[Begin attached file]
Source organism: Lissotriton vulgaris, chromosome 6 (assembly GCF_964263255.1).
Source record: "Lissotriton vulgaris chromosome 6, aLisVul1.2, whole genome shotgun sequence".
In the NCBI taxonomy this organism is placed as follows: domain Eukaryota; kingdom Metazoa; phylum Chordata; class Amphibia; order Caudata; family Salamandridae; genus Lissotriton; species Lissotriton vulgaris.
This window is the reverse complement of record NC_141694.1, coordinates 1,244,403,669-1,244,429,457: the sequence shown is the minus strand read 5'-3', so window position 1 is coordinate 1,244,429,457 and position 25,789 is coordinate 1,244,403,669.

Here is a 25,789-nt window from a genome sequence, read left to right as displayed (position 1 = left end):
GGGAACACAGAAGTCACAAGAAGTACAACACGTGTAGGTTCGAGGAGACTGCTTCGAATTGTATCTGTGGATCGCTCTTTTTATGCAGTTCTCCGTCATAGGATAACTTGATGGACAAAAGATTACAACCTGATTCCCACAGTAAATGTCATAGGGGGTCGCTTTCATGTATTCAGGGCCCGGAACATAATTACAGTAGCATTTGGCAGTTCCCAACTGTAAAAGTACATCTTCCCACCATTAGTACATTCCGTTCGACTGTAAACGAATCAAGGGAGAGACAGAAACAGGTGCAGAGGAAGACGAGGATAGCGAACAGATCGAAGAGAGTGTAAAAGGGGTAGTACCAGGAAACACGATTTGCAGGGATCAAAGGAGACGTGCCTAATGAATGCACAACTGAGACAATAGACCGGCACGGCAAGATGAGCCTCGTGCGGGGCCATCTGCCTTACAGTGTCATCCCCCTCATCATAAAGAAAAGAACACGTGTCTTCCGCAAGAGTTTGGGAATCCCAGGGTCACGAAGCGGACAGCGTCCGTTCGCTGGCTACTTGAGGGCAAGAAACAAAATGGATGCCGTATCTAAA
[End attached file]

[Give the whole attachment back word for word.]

Source organism: Lissotriton vulgaris, chromosome 6 (assembly GCF_964263255.1).
Source record: "Lissotriton vulgaris chromosome 6, aLisVul1.2, whole genome shotgun sequence".
In the NCBI taxonomy this organism is placed as follows: domain Eukaryota; kingdom Metazoa; phylum Chordata; class Amphibia; order Caudata; family Salamandridae; genus Lissotriton; species Lissotriton vulgaris.
This window is the reverse complement of record NC_141694.1, coordinates 1,244,403,669-1,244,429,457: the sequence shown is the minus strand read 5'-3', so window position 1 is coordinate 1,244,429,457 and position 25,789 is coordinate 1,244,403,669.

Here is a 25,789-nt window from a genome sequence, read left to right as displayed (position 1 = left end):
GGGAACACAGAAGTCACAAGAAGTACAACACGTGTAGGTTCGAGGAGACTGCTTCGAATTGTATCTGTGGATCGCTCTTTTTATGCAGTTCTCCGTCATAGGATAACTTGATGGACAAAAGATTACAACCTGATTCCCACAGTAAATGTCATAGGGGGTCGCTTTCATGTATTCAGGGCCCGGAACATAATTACAGTAGCATTTGGCAGTTCCCAACTGTAAAAGTACATCTTCCCACCATTAGTACATTCCGTTCGACTGTAAACGAATCAAGGGAGAGACAGAAACAGGTGCAGAGGAAGACGAGGATAGCGAACAGATCGAAGAGAGTGTAAAAGGGGTAGTACCAGGAAACACGATTTGCAGGGATCAAAGGAGACGTGCCTAATGAATGCACAACTGAGACAATAGACCGGCACGGCAAGATGAGCCTCGTGCGGGGCCATCTGCCTTACAGTGTCATCCCCCTCATCATAAAGAAAAGAACACGTGTCTTCCGCAAGAGTTTGGGAATCCCAGGGTCACGAAGCGGACAGCGTCCGTTCGCTGGCTACTTGAGGGCAAGAAACAAAATGGATGCCGTATCTAAA